“He’s a patio plant too. A plant can be more than one thing. Just like you! You’re masculine, a scholar, a chanters, a lyricist, an American, a fleet of foot, a Brit, a feline friend, a chocolate connoisseur, a jester, lots of different things all at the same time, all rolled up into one little boy.” I stop my brief list. I wonder if he can translate all those terms. Should I have used simpler language? I wait for him to process. Why do I keep doing that? Using too many words?
"I not little," he asserts after a brief pause.
"True, you're quite big now." I wait a bit longer....reminding myself of the discrepancy between his receptive and expressive language skills. [translation = understands what comes in but can't necessarily come out with the right words]

“What it is ......‘a Brit’?” [translation = oh no, tragedy!]

We will be in England in less than three weeks. Pass me the Globe!


Anonymous said...

I too enjoy that my eldest talks... but this potty mouth... out of control. Honestly, I'm losing sympathy fast... he knows right from wrong and has been taught social skills etc... there is no excuse, he is not significantly delayed anymore... he doesn't stop it... he's going to have major problems in the playground and I'm annoyed enough at the moment... to let it happen.

The little one is chatting lately... ok, in my world that's easy 1 word requests. But it's soo nice after he had so much difficulty with getting the words out.


Melissa said...

love the conversation over the plants :) And I finally understand that these posts are from before your holiday... sorry about that. I was thinking you were crazy to do two big trips like that this summer. Turns out I'm the only crazy one. Who knew? :)

DandyLyon said...

“What it is ......‘a Brit’?” [translation = oh no, tragedy!]


I think you just have to accept that you're doomed.

mjsuperfan said...

Sometimes after I read one of your posts, I consider slowing down the whole effort to get my guys talking. Maybe a few more years of PECS! Just kidding of course, but I think your brain must be exhausted by the end of the day.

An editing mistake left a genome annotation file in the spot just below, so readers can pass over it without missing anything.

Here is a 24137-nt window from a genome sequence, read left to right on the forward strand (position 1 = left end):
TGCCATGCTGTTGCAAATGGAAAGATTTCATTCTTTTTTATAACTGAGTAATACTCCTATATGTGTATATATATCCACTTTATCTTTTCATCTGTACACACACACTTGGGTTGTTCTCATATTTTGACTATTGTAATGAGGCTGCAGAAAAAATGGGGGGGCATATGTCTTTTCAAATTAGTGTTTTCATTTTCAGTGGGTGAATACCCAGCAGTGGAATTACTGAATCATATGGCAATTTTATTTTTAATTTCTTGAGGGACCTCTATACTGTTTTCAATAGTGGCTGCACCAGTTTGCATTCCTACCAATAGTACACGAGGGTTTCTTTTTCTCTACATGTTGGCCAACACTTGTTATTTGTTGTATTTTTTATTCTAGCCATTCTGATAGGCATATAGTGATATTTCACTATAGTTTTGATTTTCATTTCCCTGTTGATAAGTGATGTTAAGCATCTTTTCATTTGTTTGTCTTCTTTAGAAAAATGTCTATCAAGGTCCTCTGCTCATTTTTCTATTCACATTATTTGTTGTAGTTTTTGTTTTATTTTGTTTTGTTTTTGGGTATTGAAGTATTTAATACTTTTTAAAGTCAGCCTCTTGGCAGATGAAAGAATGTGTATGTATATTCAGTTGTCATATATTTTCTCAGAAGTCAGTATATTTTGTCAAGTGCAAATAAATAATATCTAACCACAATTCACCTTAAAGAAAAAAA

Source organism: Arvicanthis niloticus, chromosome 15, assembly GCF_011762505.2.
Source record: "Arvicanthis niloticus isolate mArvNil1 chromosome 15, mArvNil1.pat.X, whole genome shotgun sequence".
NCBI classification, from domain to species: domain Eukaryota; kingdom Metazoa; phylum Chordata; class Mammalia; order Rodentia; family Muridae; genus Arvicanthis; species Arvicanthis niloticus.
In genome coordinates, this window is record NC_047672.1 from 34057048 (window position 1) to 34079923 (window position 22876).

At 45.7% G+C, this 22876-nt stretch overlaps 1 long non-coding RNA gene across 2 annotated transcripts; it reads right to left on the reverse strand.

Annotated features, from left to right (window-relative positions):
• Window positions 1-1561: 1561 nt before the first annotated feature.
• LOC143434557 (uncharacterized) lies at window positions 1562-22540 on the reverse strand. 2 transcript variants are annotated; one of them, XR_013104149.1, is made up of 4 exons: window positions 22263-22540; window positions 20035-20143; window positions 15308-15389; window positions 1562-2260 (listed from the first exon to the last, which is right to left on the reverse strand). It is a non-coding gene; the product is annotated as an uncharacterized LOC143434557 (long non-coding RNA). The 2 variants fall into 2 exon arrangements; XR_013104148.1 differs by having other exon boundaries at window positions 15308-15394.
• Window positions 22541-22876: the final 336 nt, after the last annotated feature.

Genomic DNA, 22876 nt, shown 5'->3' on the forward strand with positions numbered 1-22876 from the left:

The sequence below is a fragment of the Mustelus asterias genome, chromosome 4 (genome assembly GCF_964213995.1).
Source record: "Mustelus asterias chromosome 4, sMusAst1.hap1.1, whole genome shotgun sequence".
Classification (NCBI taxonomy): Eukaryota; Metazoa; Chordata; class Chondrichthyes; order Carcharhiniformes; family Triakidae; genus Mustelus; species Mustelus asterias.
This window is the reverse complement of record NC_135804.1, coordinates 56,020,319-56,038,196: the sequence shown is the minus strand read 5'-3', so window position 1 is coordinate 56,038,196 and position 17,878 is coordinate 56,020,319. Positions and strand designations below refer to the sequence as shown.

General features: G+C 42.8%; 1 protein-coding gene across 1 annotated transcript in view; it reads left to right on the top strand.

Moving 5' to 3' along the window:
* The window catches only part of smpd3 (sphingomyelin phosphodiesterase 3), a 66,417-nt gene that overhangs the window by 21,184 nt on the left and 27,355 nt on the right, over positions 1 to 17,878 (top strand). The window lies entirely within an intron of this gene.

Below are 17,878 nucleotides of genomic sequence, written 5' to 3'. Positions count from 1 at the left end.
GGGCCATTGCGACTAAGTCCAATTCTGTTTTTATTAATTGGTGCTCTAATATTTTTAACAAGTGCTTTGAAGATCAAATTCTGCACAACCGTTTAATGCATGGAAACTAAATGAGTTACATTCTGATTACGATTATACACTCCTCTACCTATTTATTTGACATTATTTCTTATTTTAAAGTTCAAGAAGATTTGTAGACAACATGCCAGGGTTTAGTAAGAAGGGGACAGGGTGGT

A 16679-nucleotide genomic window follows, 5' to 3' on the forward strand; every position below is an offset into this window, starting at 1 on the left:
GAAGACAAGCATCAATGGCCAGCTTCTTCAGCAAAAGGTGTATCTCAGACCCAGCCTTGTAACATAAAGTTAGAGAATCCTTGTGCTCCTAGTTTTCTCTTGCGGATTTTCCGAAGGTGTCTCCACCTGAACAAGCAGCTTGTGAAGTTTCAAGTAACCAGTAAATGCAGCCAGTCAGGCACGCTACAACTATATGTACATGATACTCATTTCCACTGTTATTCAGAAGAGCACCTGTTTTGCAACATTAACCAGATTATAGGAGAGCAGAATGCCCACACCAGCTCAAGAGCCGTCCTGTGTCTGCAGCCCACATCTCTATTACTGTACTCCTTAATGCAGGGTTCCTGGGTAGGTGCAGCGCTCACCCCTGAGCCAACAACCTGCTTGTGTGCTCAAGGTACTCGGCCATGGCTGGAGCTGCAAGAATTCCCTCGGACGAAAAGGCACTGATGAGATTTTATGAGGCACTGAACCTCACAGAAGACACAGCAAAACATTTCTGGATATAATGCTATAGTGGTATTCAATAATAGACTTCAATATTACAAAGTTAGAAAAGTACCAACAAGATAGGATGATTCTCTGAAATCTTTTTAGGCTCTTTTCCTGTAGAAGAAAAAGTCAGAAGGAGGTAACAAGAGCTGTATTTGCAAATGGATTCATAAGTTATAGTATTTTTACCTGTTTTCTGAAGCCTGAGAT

At this point I'm hearing monologues such as: "shoe...school...backpack...monkey...penguin...hair...shoe...monkey...backpack", etc.

Niksmom said...

ROFL and laughing, and laughing! Oh but your children must wear you out with their boundless energy and inquisitiveness. God bless them, they (and you) bring smiles to so many of us when we need them!

kristina said...

Charmed to know that everyone knows Latin!

And generally charmed by your seeing the adventure in the anyday.

Unknown said...

"wasted = American term meaning excessively tired, as opposed to the English, term meaning inebriated."

Odd, I haven't heard it used to mean 'tired' before, just in reference to someone being so severely inebriated or stoned that they can't function. Usually with "totally" or "like, totally" in front of it, as in:

Surfer/Deadhead/etc.: "whoa, we got totally wasted last night!"
Valley-Girl: "like, ohmygod, I saw Adrian and he was like, totally wasted!"

(Though I would have also heard "wasted" used by my more academic-minded friends as referring to a drastic loss of body mass. :)

Anonymous said...

*Perhaps missing the point*

I think your son was mixing up Jack the chappy and Jack the plant.

Jack the chappy is probably ancient. Jack the plant is two years old.

As an aside, dual citizenship -- does it just happen, or do you have to do that sort of thing intentionally?